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York Indian Legend Might be Real

What about the rock pile?

According to Nowell, the current stone "memorial" to St. Aspinquid is a modern assemblage. It was built in the 20th century, he says, as part of the Indian-themed ski resort that sported names like Wabanaki Trail and Wampum Path. An earlier rock pile, however, Nowell says, did exist nearby. That pile, including a stone obelisk, is visible in an 1890 photograph, but was bulldozed to make way for the ski resort. Nowell is preparing a collection of historic family photos that, he says, will document the migration of the memorial rock pile. An earlier sign at the memorial encouraged visitors to "Add a Stone".

But long before the sightseers, Don Awalt says, Native Americans have been carrying stones from Canada to the top of Agamenticus, both with respect for St. Aspinquid and in memory of the land their ancestors once occupied. Bringing a stone on a pilgrimage, he says, is an ancient tradition, like carrying flowers to a grave, not just an amusement for tourists.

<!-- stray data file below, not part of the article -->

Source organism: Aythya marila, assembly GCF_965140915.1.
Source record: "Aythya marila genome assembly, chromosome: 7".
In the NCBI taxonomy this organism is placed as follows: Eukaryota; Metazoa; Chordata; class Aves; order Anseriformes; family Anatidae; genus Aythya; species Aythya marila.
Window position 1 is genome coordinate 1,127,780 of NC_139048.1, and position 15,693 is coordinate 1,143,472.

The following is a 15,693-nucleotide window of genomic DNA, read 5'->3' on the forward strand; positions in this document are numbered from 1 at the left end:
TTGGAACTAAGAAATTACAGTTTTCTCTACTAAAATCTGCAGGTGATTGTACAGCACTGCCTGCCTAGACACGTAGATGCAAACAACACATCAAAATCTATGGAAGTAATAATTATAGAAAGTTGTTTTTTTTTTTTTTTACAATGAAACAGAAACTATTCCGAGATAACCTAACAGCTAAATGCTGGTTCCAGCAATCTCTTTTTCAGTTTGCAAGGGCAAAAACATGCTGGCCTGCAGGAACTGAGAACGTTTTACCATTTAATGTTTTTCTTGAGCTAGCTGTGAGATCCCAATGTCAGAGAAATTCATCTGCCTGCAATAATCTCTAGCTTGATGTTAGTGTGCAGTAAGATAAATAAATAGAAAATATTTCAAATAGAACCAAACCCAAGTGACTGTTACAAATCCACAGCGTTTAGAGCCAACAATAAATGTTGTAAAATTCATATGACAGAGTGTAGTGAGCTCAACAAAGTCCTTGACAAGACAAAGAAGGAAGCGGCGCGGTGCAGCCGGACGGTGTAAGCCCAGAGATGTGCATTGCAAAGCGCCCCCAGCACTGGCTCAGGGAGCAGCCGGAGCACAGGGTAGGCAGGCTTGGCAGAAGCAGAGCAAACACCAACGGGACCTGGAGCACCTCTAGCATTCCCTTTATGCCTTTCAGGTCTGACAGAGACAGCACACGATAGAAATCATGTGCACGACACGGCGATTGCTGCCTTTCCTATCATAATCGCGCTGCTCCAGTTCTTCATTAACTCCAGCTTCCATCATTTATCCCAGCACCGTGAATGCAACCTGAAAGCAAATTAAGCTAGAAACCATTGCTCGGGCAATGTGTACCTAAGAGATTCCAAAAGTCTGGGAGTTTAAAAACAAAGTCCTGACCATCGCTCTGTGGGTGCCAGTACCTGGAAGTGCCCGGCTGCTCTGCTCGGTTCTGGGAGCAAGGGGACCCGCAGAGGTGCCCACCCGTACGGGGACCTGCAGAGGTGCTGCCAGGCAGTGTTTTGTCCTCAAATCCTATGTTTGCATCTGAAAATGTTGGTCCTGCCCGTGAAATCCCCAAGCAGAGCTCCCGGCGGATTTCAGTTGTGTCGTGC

Awalt, whose research on Aspinquid successfully led to a Native American memorial area in Halifax, says residents of York now have a similar opportunity to designate a sacred space.

"You have so very few places anywhere near an urban environment where you can celebrate your First Nation’s heritage. This place [Agamenticus] is historically and spiritually significant to the Mi’kmaq. Now you can use it to celebrate that heritage."

Asked whether the site of the modern rock pile should be moved, Awalt says: "How’s this? You give us permission to dig up your grandfather, and I’ll give you permission to dig up mine."

Copyright © 2008 by J. Dennis Robinson. All rights reserved. Robinson is editor of the history web site SeacoastNH.com and author of the award-winning history of Strawbery Banke Museum, available in bookstores, on Amazon.com, and in the museum gift shop.

 

 

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